Requiem (arr. Blackford)
Helena Dix (soprano), Catherine Carby (mezzo), Luis Gomes (tenor), Jihoon Kim (bass), Peter Fry (percussion), Iain Farrington, Anna Tilbrook (piano); The Bach Choir/David Hill; Philip Scriven (organ)
Nimbus NI 6437 79:56 mins
If Verdi had intended to create a version of his Requiem for a pair of pianos, organ and percussions then… However, that’s possibly a redundant thought, given that this is exactly what the composer Richard Blackford has done for the Bach Choir and its musical director David Hill.
Every note that Verdi wrote is there, Blackford tells us, in a version that is intended to have ‘a distinctive soundworld of its own, not a watered-down reduction of Verdi’s original’. That said there are hints of Schubert in the Offertorio; and is that Stravinsky dancing in the fugue that ends the ‘Libera me’?
The organ and the drums have a more Verdian feel to them, with terror at the start of the Dies Irae and the organ standing in robustly for the last trump in the ‘Tuba Mirum’. But the pianos tend to rock and roll in, say, the Confutatis maledictis.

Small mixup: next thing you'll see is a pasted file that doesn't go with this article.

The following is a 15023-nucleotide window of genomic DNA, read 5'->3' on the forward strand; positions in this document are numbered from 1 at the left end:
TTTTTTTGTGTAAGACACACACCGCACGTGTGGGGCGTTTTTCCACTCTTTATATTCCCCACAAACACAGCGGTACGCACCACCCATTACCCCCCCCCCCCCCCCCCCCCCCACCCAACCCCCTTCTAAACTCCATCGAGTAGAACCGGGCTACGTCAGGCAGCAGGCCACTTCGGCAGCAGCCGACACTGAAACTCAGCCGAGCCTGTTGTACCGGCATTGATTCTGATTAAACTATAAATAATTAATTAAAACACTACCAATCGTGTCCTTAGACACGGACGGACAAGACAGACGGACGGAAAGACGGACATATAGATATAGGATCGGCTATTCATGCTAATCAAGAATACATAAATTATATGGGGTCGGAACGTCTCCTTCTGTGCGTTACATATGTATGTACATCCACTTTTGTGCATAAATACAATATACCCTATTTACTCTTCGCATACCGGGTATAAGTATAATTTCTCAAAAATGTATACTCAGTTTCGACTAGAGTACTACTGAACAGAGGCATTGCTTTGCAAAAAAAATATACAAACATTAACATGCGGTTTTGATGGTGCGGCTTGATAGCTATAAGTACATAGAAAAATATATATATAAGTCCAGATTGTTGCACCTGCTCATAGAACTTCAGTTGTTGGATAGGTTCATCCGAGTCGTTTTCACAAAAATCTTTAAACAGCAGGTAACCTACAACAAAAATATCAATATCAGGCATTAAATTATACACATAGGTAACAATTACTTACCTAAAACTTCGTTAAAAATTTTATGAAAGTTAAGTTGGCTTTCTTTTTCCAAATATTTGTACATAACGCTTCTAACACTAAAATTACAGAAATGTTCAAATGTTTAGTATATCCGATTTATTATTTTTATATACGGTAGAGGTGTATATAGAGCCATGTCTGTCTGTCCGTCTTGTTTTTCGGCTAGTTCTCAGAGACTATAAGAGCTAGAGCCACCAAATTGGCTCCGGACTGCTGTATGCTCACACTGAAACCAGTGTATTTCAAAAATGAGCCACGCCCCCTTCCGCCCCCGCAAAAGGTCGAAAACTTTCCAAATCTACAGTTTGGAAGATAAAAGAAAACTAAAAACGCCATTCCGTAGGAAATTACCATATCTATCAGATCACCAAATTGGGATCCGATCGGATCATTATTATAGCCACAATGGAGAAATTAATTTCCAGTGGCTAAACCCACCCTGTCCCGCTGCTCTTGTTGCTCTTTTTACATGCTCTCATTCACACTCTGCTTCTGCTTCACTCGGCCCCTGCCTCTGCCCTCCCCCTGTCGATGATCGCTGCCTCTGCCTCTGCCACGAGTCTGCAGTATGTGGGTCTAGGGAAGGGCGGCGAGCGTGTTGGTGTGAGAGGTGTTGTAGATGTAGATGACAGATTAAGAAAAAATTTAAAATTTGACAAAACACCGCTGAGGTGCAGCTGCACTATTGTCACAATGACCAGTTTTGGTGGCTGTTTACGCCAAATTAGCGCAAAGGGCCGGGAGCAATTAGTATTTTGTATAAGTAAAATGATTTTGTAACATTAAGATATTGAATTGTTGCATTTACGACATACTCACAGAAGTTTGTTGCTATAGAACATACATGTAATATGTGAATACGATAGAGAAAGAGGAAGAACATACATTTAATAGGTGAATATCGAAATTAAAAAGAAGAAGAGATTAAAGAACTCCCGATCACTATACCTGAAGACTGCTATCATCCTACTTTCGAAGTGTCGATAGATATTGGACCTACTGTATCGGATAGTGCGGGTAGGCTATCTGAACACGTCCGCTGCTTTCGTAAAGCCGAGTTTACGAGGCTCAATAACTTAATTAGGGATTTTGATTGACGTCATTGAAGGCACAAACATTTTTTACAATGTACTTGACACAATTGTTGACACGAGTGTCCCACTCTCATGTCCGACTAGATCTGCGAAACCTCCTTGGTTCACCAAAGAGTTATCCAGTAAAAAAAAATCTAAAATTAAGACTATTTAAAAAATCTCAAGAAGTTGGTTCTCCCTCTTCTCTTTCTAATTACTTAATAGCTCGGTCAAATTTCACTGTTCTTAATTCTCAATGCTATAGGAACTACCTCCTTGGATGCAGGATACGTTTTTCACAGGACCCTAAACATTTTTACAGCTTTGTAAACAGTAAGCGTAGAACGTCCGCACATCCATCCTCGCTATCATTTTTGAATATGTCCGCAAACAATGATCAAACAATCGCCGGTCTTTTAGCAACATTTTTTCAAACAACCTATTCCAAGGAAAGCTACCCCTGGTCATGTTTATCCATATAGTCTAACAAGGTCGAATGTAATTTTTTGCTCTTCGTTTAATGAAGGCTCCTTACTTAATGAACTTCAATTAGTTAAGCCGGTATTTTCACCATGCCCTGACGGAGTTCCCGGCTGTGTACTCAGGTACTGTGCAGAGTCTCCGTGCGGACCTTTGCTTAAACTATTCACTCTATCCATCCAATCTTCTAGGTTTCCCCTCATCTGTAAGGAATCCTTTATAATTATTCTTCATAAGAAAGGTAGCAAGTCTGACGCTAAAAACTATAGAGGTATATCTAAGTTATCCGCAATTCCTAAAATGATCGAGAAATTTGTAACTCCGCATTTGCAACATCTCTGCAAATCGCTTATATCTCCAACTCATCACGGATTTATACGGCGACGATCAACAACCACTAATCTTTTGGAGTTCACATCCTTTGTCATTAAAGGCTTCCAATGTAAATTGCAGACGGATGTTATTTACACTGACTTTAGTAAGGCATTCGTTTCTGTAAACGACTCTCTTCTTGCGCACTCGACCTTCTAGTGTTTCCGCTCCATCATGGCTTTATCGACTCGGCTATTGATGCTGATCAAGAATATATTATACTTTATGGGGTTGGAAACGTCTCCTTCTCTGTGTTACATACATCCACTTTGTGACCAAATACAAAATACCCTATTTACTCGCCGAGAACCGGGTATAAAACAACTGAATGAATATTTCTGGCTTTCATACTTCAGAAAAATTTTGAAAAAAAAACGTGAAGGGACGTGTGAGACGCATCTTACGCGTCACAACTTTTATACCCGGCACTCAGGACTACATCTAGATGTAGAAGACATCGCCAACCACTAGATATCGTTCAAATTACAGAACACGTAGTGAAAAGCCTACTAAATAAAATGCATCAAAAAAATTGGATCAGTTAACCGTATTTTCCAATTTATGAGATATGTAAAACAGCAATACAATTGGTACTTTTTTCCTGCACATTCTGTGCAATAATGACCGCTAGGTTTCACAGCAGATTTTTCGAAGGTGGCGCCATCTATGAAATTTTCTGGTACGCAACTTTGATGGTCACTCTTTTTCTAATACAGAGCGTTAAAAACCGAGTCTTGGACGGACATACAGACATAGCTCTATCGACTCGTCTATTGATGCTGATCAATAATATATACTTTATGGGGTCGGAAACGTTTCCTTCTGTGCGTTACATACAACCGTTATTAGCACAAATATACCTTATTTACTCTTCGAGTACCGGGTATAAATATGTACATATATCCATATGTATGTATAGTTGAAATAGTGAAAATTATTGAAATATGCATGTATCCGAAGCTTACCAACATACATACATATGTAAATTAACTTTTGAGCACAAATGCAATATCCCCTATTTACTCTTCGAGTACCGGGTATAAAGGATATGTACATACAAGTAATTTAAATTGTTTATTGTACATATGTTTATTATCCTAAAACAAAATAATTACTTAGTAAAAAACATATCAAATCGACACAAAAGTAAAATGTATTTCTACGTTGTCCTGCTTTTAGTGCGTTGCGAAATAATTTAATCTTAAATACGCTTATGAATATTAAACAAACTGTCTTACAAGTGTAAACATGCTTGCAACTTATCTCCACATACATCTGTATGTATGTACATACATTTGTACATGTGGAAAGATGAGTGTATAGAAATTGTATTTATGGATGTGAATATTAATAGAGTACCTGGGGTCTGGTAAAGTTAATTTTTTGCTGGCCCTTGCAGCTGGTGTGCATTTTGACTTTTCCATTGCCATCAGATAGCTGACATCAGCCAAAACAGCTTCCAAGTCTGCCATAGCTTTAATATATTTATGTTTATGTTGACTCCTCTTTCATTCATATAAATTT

The mezzo Catherine Carby is the most appealing of the quartet of soloists, although in the Recordare you wish she had put some clear vocal water between herself and the soprano, Helena Dix, who never quite displays that spiritual panic at the opening of the Libera me. The bass Jihoon Kim takes a while to ease into his role, while the oddly English timbre of the tenor in the Ingemisco is an acquired taste.
It’s the Bach Choir who have the best of it in singing a magnificent version of the sublime fugue that’s the Sanctus – without accompanying instruments of course!